Quinine comes from the bark of a tree native to South America. According to legend it was first brought to Europe by a Countess who had been treated with it in Peru in the 1600s. The bark was named cinchona in 1742 by Linnaeus. In 1820, two French chemists isolated quinine from the cinchona bark and quinine became a treatment of reference for intermittent fever throughout the world. Quinine remains an important and effective treatment for malaria today, despite sporadic observations of quinine resistance.(1)
Research by German scientists to discover a substitute for quinine led to the synthesis in 1934 of Resochin (chloroquine) and Sontochin (3-methyl-chloroquine). These compounds belonged to a new class of antimalarials, the four-amino quinolines. The German research went no further and the formula for Resochin was passed to a US sister company. During World War II, French soldiers happened upon a stash of German-manufactured Sontochin in Tunis and handed it over to the Americans. American researchers made slight adjustments to the captured drug to enhance its efficacy. The new formulation was called chloroquine. Only after comparing chloroquine to the older and supposedly toxic Resochin, did they realize that the two chemical compounds were identical.1
Following the war, chloroquine and DDT emerged as the two principal weapons in WHO’s global eradication malaria campaign. Subsequently, chloroquine resistant P. falciparum probably arose in four separate locations starting with the Thai-Cambodian border around 1957; in Venezuela and parts of Colombia around 1960; in Papua New Guinea in the mid-1970s and in Africa starting in 1978 in Kenya and Tanzania and spreading by 1983 to Sudan, Uganda, Zambia and Malawi.(1)
A pyrimidine derivative, proguanil, also emerged from the antimalarial pipeline during World War II. Proguanil’s success in treating humans led to further study of its chemical class and to the development of pyrimethamine. Resistance to the two monotherapies appeared quickly (within one year in the case of proguanil). Sulfones and sulfonamides were then combined with proguanil or pyrimethamine in hopes of increasing efficacy and forestalling or preventing resistance. By 1953, P. falciparum resistance had already been noted in Tanzania. When Sulfadoxine/Pyrimethamine (SP) was introduced in Thailand in 1967, resistance appeared that same year and resistance spread quickly throughout South-East Asia. Resistance to SP in Africa remained low until the late 1990s but since then it has spread rapidly.1
The development of mefloquine was a collaborative achievement of the US Army Medical Research and Development Command, WHO/TDR and Hoffman-La Roche, Inc. Mefloquine’s efficacy in preventing falciparum malaria when taken regularly was shown in 1974 and its potential as a successful treatment agent was shown soon after. Resistance to mefloquine began to appear in Asia in 1985, around the time the drug became generally available.(1)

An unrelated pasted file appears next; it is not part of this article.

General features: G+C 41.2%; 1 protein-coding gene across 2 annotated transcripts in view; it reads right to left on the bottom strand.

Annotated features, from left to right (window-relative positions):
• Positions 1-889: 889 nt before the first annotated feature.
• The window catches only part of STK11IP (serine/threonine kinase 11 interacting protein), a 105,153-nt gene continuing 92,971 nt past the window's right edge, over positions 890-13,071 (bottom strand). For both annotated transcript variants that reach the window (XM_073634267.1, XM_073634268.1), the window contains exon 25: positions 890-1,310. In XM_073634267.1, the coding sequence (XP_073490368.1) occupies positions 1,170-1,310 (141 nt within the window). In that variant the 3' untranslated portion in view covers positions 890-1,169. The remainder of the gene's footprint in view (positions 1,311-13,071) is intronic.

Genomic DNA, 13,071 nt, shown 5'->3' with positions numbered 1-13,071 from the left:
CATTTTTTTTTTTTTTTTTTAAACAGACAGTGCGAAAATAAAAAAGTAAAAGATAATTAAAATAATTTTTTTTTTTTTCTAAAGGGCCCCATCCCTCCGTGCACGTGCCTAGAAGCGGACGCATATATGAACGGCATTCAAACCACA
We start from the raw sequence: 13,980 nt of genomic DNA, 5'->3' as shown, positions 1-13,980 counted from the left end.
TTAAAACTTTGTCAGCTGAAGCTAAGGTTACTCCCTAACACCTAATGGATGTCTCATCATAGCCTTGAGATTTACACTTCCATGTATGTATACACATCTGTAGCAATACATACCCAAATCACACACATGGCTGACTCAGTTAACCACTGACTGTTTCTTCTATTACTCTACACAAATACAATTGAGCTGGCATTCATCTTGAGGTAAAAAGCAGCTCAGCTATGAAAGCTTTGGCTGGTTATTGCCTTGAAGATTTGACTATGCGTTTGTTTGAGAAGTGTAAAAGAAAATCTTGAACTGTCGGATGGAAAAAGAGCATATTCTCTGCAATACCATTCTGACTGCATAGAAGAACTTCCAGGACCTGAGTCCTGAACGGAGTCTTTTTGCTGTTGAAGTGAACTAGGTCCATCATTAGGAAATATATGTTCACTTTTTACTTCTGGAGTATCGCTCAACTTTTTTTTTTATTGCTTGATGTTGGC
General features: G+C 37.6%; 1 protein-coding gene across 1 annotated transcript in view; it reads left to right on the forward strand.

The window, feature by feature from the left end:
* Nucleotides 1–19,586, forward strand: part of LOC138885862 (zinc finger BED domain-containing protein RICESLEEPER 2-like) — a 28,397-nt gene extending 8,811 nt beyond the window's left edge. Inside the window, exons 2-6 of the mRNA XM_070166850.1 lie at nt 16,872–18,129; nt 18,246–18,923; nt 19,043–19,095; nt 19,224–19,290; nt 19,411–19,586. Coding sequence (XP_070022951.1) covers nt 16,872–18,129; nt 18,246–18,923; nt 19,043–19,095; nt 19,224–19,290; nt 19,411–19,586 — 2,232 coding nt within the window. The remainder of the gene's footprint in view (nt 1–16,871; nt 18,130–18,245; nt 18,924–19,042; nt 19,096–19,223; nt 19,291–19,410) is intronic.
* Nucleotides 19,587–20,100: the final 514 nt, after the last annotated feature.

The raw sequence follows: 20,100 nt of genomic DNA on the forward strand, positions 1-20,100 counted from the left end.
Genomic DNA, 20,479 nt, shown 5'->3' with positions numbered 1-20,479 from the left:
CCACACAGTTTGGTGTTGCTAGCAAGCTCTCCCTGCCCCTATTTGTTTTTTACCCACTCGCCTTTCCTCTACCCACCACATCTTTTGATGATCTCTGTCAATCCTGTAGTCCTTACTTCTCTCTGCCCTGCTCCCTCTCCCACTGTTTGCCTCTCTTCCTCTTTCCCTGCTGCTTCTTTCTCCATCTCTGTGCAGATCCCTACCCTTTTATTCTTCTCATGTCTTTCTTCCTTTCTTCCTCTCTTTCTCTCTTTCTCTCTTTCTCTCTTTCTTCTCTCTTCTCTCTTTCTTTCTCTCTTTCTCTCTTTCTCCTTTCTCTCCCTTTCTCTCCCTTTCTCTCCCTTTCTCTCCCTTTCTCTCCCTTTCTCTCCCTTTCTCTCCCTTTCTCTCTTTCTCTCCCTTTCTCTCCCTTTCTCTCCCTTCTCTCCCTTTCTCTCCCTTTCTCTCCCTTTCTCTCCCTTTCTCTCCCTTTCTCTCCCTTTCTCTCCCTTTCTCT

Artemisinin was isolated by Chinese scientists in 1972 from Artemisia annua (sweet wormwood), better known to Chinese herbalists for more than 2000 years as Qinghao. In the early 1970s, initial testing by Chinese scientists of Qinghao extracts in mice infected with malaria showed it to be as effective as chloroquine and quinine in clearing the parasite. Mao Tse Tung’s scientists then began testing in humans and in 1979 published their findings in the Chinese Medical Journal.1
Artemisinin and other artemether-group drugs have been the main line of defense against drug resistant malaria in many parts of South-East Asia. Artemisinin has been a very potent and effective antimalarial drug, especially when used in combination with other malaria medicines.2 Combining an artemisinin drug with a partner drug that has a longer half-life was found to improve the efficacy of the artemisinin. It also reduced treatment duration with the artemisinin and appeared to reduce the likelihood of development of resistance to the partner drug. In the early part of this century, Artemisinin-based combination therapy (ACT) had been shown to improve treatment efficacy and was thought to be a key to containing resistance in Southeast Asia.
The scale-up of ACTs represented a major breakthrough in the global fight against malaria at the start of the 21st century.
However, in 2009, evidence of resistance to artemisinin-based combination therapy (ACT) was reported. Initially in the Thai-Cambodia border region, and now increasingly in Southeast Asia, ACTs are taking longer and longer to clear the parasite from patients. MMV’s first step is to determine whether resistance is only to artemisinin, or whether all artemisinin-like molecules (i.e. endoperoxides) in our pipeline are compromised.
1. US Institute of Medicine (IOM) from the report, Saving Lives, Buying Time: Economics of Malaria Drugs in an Age of Resistance, 2004, pp. 126-128.
2. CDC malaria history site, 2005